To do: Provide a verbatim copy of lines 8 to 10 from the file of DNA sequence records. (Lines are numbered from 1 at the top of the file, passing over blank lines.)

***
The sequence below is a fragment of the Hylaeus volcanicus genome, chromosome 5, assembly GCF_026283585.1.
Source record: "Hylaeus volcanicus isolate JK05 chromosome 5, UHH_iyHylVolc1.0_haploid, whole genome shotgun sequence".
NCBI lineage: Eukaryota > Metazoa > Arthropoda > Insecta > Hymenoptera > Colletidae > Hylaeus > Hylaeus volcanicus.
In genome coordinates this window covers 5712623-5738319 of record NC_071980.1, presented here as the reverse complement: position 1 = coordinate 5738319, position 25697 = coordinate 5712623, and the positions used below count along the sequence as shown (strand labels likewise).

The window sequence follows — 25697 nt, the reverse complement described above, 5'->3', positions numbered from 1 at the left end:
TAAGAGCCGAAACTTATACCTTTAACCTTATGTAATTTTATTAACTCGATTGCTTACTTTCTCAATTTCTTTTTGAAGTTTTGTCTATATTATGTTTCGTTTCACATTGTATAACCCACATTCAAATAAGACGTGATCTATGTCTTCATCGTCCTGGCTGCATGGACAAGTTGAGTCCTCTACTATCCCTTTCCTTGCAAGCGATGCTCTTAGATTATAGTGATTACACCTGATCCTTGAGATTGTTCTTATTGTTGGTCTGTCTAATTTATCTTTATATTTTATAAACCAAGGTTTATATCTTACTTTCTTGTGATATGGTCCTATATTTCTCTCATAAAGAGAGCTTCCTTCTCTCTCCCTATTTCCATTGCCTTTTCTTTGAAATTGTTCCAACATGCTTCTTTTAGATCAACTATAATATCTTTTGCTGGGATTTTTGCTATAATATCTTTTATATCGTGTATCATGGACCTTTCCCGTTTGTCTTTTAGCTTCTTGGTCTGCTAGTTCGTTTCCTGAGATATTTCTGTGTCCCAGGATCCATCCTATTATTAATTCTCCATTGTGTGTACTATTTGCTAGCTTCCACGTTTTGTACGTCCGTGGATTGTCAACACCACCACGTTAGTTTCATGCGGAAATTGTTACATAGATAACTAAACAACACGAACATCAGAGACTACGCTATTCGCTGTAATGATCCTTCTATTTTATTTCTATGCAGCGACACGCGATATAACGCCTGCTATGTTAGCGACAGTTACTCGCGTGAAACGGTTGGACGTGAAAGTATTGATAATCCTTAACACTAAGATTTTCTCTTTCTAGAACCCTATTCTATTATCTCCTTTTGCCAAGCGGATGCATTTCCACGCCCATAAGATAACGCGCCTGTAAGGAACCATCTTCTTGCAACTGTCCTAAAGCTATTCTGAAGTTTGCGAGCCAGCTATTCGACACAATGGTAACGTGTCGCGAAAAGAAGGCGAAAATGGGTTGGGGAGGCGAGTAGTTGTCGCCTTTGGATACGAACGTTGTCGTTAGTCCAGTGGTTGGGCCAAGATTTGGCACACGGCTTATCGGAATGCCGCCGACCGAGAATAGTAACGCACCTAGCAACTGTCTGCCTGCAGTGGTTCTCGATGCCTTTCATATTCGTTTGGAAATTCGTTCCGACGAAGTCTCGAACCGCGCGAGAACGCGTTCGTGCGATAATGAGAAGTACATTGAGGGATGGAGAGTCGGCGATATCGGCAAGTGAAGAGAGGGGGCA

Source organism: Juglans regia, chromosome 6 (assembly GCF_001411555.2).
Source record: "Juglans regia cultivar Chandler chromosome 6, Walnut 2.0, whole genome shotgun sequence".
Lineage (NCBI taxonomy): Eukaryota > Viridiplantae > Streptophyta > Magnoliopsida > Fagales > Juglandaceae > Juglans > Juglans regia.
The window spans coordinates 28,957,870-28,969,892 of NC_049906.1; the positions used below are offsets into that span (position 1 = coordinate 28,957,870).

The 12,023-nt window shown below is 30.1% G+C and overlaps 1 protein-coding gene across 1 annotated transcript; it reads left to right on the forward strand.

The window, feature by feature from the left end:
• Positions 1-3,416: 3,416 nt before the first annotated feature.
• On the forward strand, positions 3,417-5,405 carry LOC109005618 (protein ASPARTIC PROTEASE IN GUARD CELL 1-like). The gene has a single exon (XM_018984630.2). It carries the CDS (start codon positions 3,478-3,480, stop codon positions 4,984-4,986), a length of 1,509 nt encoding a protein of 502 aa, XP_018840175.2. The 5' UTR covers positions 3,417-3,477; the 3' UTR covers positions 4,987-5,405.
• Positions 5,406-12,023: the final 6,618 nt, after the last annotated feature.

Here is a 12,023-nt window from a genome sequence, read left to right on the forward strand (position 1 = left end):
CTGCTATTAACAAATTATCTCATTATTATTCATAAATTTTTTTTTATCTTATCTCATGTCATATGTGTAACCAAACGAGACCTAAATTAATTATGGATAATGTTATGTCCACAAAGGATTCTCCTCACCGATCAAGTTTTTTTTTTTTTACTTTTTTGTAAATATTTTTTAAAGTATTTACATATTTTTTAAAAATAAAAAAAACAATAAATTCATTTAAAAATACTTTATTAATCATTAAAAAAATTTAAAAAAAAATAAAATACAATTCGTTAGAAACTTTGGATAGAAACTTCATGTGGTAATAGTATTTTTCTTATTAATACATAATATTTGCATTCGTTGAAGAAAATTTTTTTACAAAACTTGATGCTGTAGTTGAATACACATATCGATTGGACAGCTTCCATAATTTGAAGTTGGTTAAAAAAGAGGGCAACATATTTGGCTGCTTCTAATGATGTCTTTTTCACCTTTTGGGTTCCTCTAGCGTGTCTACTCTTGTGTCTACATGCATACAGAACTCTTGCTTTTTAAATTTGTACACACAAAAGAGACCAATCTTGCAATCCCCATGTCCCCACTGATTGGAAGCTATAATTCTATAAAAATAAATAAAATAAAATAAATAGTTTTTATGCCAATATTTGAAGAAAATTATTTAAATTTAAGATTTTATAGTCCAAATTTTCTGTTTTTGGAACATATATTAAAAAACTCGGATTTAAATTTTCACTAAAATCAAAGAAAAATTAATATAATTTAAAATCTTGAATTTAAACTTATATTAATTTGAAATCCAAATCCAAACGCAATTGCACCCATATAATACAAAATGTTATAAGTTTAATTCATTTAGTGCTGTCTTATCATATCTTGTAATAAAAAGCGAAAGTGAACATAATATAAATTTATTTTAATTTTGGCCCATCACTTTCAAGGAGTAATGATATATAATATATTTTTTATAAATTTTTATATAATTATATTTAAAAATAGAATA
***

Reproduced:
Source record: "Juglans regia cultivar Chandler chromosome 6, Walnut 2.0, whole genome shotgun sequence".
Lineage (NCBI taxonomy): Eukaryota > Viridiplantae > Streptophyta > Magnoliopsida > Fagales > Juglandaceae > Juglans > Juglans regia.
The window spans coordinates 28,957,870-28,969,892 of NC_049906.1; the positions used below are offsets into that span (position 1 = coordinate 28,957,870).